Lessons from an unexpected teacher

Previously on Inside the Nice Guy – The greater the risk, the greater the gain.

Though most of the specifics during the trip through Nebraska, Colorado, New Mexico, Arizona, and California, are lost, I’m sure most of my time was spent listening to various music compilations burned to compact disc, guzzling down astoundingly large amounts of carbonated caffeine drinks, and trying to avoid thinking about how bat-shit scared I was.

Sure, I had saved up a decent cushion to help finance part of my move, and enable my ability to provide man’s basic needs for survival. That would only last so long. What would happen if I didn’t find a job before I ran out of money?

When it came to having a place to kick-up my feet at night…well…luck was gracious enough to strike and provide a solution to that particular dilemma.

At the time I knew less than a handful of people in Los Angeles. Of the few I was still in touch with were a couple of girls (sisters), whom I had gone to school with through high school, that had moved out there a few years prior. They referred me to another fellow previous classmate who moved out there for film school.

Coincidentally, the estimated dates I was hoping to move were the very same when his roommate was moving out. It didn’t take long to consider this opportunity and tell him to call off his search.

We were expected to arrive in L.A., mid-morning. Plans had been made so my roommate would meet up with us to let us in, and help unload our vehicles. As we approached the city I gave him a call to let him know we’d probably be outside of the apartment in 15-20 minutes. He was away doing some location scouting for his senior thesis film, but confirmed he would be there not much longer after us. He recommended we wait near the parking garage to the complex, which was underneath an overpass for ‘the 10′ freeway.

Sure enough we beat him to the complex and parked our cars.

If you are not familiar with the city, Los Angeles has a rather large homeless community. A popular location to take shelter is underneath an overpass, where you can sometimes see the construction of “little cities” made of boxes, shopping carts, and anything else stable enough to provide shelter.

Within my first 15 minutes of being a Los Angeleno I experienced two events that stick with me to this very day.

The first was the simple act of a homeless woman getting up from her blanket, walking over to the curb, dropping her pants, squatting, and taking a literal piss on Los Angeles. Though some could say she was making a political statement; I tend to believe she simply needed to pee.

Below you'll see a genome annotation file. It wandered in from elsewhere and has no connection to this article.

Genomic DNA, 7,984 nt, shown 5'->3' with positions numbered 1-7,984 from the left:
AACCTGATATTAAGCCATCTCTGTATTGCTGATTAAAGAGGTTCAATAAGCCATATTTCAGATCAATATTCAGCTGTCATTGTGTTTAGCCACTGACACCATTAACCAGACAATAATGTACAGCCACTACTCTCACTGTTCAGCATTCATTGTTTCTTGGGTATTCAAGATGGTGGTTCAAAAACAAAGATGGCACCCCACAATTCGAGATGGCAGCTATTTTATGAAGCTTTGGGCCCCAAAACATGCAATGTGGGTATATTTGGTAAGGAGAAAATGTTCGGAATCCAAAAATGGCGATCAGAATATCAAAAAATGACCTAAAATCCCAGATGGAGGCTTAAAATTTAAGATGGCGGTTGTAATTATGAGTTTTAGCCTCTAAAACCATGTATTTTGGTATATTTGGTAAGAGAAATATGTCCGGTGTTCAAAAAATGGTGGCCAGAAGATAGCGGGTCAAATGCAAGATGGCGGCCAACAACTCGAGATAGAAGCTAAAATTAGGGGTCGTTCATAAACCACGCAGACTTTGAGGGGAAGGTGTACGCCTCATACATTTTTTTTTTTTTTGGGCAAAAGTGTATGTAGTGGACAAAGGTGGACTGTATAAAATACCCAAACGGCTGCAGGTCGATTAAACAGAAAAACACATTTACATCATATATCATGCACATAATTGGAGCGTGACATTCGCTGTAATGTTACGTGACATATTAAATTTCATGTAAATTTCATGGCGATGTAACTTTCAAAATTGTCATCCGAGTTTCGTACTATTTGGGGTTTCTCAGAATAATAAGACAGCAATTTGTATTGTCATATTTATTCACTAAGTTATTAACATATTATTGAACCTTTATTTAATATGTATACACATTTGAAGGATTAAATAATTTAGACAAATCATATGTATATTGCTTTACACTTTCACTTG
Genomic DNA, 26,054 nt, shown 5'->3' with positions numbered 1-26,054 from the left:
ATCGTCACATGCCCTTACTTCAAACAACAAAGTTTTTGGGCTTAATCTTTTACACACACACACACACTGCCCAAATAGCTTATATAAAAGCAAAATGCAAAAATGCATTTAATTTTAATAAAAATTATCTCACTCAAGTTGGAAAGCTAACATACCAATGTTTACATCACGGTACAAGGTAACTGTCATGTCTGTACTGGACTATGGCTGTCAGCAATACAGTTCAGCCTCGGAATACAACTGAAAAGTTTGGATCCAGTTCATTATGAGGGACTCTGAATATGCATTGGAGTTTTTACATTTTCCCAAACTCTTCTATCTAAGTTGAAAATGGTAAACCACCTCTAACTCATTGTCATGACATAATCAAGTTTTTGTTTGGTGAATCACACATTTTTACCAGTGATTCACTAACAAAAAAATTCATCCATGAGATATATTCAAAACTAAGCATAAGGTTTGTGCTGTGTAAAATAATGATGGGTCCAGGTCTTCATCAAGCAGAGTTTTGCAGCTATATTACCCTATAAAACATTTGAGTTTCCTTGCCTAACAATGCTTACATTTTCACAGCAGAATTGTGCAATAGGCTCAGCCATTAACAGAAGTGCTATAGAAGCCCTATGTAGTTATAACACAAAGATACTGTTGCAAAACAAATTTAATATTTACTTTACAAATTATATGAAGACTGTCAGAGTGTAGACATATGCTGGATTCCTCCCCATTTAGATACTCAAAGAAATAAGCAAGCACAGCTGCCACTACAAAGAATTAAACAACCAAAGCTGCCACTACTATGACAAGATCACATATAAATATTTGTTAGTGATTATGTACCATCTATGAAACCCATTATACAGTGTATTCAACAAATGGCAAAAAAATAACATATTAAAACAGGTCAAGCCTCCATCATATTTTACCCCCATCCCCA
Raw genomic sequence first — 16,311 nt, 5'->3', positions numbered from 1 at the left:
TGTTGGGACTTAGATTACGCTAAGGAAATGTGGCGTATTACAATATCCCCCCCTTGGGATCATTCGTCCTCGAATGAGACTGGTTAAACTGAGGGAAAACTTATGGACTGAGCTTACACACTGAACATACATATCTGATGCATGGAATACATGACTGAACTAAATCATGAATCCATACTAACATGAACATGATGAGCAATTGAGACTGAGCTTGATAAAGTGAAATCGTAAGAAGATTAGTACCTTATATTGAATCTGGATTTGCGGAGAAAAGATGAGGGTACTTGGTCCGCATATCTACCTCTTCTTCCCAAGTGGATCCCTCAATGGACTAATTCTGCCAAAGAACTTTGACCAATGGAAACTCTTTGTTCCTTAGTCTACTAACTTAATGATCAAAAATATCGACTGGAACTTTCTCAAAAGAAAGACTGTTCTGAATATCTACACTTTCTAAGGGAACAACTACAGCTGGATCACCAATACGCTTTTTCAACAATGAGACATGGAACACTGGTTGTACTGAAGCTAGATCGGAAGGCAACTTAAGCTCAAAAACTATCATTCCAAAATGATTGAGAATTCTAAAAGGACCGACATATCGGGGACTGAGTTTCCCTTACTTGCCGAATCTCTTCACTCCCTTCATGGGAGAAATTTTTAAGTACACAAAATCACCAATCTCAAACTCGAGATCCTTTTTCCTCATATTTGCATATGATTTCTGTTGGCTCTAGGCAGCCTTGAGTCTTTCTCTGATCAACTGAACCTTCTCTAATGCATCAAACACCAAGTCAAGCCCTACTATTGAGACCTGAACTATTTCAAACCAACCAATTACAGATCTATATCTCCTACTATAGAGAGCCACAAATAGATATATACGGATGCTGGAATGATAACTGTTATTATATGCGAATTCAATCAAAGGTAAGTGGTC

The second event is a little more profound, and perhaps slightly poignant. At the time my father was a smoker. (He no longer is; proud of you Dad) After having lit up a cigarette a homeless gentleman approached him asking if he could get a smoke. As my father handed him one from the pack, this gentleman tried to then exchange it for a quarter.

He was going to pay my father $.25 for the cigarette.

Witnessing this was probably the best thing I could have seen during that particular time in my life. Plus, it made for a much better following-up to the witnessing of the previously mentioned voiding of the bowels.

That quarter could have very well been the only money this guy had. He was willing to part with this for a simple smoke. Some may criticize saying, “Well, there’s the reason he’s homeless/poor/etc.; he doesn’t know how to manage his money.” Blah, blah blah.

That’s one way to look at it, sure.

But here’s what I took away from it.

Up until this point in my life I have been around smokers on a frequent basis. From my experience it’s not rare that when one person lights up another may want to, only to realize they don’t have any on them. This would then result in a complete stranger asking to “bum a smoke.” Smoker #1 then typically hands one over willingly; where Smoker #2 simply says “Thanks.”

In most of those scenarios, I had never seen said stranger offer money in exchange for the cigarette. But here was a man with very little (to our knowledge) still willing to provide some sort of compensation to my dad; a person who has the means to buy his own cigarettes, provide for himself and his family, and help his son move hundreds of miles away from his childhood home.

Maybe it’s my eternally optimistic disposition towards life, but it was that very moment I saw one of the best examples ever that you shouldn’t judge a book by its cover, and that kindness can be found in even the most unexpected of places.

-to be continued-